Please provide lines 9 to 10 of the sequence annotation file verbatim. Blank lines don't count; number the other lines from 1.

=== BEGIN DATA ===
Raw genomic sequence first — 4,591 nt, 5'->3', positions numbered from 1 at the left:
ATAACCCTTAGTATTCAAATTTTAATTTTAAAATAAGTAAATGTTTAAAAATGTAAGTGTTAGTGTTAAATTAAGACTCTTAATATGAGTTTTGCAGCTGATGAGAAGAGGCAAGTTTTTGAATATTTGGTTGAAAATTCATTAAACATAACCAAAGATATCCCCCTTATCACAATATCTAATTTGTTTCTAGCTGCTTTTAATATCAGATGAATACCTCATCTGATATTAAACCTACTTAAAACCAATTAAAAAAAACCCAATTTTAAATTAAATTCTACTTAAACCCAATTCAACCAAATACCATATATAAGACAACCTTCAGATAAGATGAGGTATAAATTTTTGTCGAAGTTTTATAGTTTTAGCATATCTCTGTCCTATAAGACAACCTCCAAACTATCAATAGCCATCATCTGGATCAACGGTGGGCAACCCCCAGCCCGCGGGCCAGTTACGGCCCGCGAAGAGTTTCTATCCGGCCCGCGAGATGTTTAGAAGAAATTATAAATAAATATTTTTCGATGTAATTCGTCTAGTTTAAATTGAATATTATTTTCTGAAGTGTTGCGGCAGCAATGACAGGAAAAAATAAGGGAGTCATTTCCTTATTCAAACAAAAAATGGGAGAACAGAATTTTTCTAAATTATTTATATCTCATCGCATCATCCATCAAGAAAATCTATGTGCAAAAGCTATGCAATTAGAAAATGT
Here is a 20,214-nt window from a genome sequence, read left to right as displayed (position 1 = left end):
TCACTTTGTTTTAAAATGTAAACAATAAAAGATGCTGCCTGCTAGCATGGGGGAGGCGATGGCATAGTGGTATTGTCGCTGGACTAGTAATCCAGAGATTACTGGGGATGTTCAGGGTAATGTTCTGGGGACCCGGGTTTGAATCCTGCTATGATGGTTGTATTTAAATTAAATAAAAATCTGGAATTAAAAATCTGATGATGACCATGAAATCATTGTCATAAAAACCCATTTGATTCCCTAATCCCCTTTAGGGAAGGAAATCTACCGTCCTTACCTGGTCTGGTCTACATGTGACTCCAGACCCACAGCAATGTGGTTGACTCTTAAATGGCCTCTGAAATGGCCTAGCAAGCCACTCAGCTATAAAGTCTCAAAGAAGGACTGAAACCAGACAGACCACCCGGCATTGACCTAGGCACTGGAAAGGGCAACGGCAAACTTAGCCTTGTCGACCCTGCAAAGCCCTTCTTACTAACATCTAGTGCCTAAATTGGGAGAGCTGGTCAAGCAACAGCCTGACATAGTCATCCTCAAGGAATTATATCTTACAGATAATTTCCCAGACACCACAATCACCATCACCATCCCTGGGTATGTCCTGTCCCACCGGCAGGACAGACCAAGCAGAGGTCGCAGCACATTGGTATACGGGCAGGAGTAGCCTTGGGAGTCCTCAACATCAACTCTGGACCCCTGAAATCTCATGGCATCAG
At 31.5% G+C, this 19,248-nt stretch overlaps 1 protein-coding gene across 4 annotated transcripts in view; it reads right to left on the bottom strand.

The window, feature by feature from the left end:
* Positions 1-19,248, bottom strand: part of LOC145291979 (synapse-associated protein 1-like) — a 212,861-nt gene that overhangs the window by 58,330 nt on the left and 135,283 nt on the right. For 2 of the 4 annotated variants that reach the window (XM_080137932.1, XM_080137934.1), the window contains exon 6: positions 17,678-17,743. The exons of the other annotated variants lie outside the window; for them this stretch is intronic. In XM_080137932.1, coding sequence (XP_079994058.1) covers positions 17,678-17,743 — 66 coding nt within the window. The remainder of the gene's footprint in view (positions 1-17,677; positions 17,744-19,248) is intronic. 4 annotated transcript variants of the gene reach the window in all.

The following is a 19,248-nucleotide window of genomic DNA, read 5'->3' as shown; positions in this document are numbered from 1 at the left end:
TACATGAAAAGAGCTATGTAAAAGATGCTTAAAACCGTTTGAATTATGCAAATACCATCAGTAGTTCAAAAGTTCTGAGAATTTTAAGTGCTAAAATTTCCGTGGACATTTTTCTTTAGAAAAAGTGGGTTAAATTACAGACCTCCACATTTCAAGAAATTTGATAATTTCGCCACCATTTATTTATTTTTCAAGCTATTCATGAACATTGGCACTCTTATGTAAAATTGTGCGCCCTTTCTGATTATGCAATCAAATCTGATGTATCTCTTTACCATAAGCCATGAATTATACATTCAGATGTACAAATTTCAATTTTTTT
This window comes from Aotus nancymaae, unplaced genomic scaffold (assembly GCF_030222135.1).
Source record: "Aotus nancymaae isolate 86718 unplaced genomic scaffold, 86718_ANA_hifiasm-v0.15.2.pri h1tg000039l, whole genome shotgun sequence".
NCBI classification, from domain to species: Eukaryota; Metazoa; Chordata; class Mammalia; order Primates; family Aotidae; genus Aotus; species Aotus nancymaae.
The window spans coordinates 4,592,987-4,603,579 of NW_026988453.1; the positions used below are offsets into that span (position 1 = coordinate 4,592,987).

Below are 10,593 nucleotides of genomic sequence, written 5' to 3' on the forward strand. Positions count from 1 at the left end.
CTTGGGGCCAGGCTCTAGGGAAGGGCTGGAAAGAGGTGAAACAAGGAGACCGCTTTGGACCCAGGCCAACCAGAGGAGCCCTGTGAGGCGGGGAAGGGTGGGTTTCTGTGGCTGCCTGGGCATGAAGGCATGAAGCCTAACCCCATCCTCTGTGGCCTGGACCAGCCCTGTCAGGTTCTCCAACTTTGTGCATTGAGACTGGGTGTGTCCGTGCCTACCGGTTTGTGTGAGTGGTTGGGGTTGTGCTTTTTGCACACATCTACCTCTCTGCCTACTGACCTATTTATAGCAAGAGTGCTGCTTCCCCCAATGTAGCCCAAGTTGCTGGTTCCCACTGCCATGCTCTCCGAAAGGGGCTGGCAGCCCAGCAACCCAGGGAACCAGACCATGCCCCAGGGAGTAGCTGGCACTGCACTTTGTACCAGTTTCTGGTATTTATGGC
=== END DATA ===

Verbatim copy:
TACATGAAAAGAGCTATGTAAAAGATGCTTAAAACCGTTTGAATTATGCAAATACCATCAGTAGTTCAAAAGTTCTGAGAATTTTAAGTGCTAAAATTTCCGTGGACATTTTTCTTTAGAAAAAGTGGGTTAAATTACAGACCTCCACATTTCAAGAAATTTGATAATTTCGCCACCATTTATTTATTTTTCAAGCTATTCATGAACATTGGCACTCTTATGTAAAATTGTGCGCCCTTTCTGATTATGCAATCAAATCTGATGTATCTCTTTACCATAAGCCATGAATTATACATTCAGATGTACAAATTTCAATTTTTTT
This window comes from Aotus nancymaae, unplaced genomic scaffold (assembly GCF_030222135.1).